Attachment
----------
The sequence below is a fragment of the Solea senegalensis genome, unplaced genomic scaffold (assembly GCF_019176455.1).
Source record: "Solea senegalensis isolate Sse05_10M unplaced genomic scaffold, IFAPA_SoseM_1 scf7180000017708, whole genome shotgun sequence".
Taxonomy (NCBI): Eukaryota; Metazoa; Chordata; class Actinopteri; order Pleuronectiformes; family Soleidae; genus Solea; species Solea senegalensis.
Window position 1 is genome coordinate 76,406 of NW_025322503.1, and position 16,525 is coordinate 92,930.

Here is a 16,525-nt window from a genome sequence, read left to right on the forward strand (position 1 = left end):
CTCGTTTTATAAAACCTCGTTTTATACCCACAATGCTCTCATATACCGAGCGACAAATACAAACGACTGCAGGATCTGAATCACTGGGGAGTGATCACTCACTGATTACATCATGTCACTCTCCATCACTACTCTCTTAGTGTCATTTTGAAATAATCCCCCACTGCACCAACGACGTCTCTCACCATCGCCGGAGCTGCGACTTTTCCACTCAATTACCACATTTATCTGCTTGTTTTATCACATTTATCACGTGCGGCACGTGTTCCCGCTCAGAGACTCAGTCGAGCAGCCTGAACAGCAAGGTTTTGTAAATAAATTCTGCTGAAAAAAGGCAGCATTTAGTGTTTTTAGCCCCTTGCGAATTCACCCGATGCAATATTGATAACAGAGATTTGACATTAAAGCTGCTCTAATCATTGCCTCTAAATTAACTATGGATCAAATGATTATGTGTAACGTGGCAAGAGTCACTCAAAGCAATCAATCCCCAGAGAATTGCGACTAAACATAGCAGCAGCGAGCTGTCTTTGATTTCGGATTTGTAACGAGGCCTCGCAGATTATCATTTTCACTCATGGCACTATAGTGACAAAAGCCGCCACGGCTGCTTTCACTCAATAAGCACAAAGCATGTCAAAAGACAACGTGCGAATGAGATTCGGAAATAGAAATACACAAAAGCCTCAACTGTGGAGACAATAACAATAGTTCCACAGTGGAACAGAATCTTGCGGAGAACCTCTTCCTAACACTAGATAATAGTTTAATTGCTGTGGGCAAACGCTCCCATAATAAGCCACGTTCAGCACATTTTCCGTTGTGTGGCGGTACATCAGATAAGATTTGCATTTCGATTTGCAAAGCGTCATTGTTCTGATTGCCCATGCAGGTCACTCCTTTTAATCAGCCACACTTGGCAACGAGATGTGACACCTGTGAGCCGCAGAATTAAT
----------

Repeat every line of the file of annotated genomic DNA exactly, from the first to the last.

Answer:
The sequence below is a fragment of the Solea senegalensis genome, unplaced genomic scaffold (assembly GCF_019176455.1).
Source record: "Solea senegalensis isolate Sse05_10M unplaced genomic scaffold, IFAPA_SoseM_1 scf7180000017708, whole genome shotgun sequence".
Taxonomy (NCBI): Eukaryota; Metazoa; Chordata; class Actinopteri; order Pleuronectiformes; family Soleidae; genus Solea; species Solea senegalensis.
Window position 1 is genome coordinate 76,406 of NW_025322503.1, and position 16,525 is coordinate 92,930.

Here is a 16,525-nt window from a genome sequence, read left to right on the forward strand (position 1 = left end):
CTCGTTTTATAAAACCTCGTTTTATACCCACAATGCTCTCATATACCGAGCGACAAATACAAACGACTGCAGGATCTGAATCACTGGGGAGTGATCACTCACTGATTACATCATGTCACTCTCCATCACTACTCTCTTAGTGTCATTTTGAAATAATCCCCCACTGCACCAACGACGTCTCTCACCATCGCCGGAGCTGCGACTTTTCCACTCAATTACCACATTTATCTGCTTGTTTTATCACATTTATCACGTGCGGCACGTGTTCCCGCTCAGAGACTCAGTCGAGCAGCCTGAACAGCAAGGTTTTGTAAATAAATTCTGCTGAAAAAAGGCAGCATTTAGTGTTTTTAGCCCCTTGCGAATTCACCCGATGCAATATTGATAACAGAGATTTGACATTAAAGCTGCTCTAATCATTGCCTCTAAATTAACTATGGATCAAATGATTATGTGTAACGTGGCAAGAGTCACTCAAAGCAATCAATCCCCAGAGAATTGCGACTAAACATAGCAGCAGCGAGCTGTCTTTGATTTCGGATTTGTAACGAGGCCTCGCAGATTATCATTTTCACTCATGGCACTATAGTGACAAAAGCCGCCACGGCTGCTTTCACTCAATAAGCACAAAGCATGTCAAAAGACAACGTGCGAATGAGATTCGGAAATAGAAATACACAAAAGCCTCAACTGTGGAGACAATAACAATAGTTCCACAGTGGAACAGAATCTTGCGGAGAACCTCTTCCTAACACTAGATAATAGTTTAATTGCTGTGGGCAAACGCTCCCATAATAAGCCACGTTCAGCACATTTTCCGTTGTGTGGCGGTACATCAGATAAGATTTGCATTTCGATTTGCAAAGCGTCATTGTTCTGATTGCCCATGCAGGTCACTCCTTTTAATCAGCCACACTTGGCAACGAGATGTGACACCTGTGAGCCGCAGAATTAAT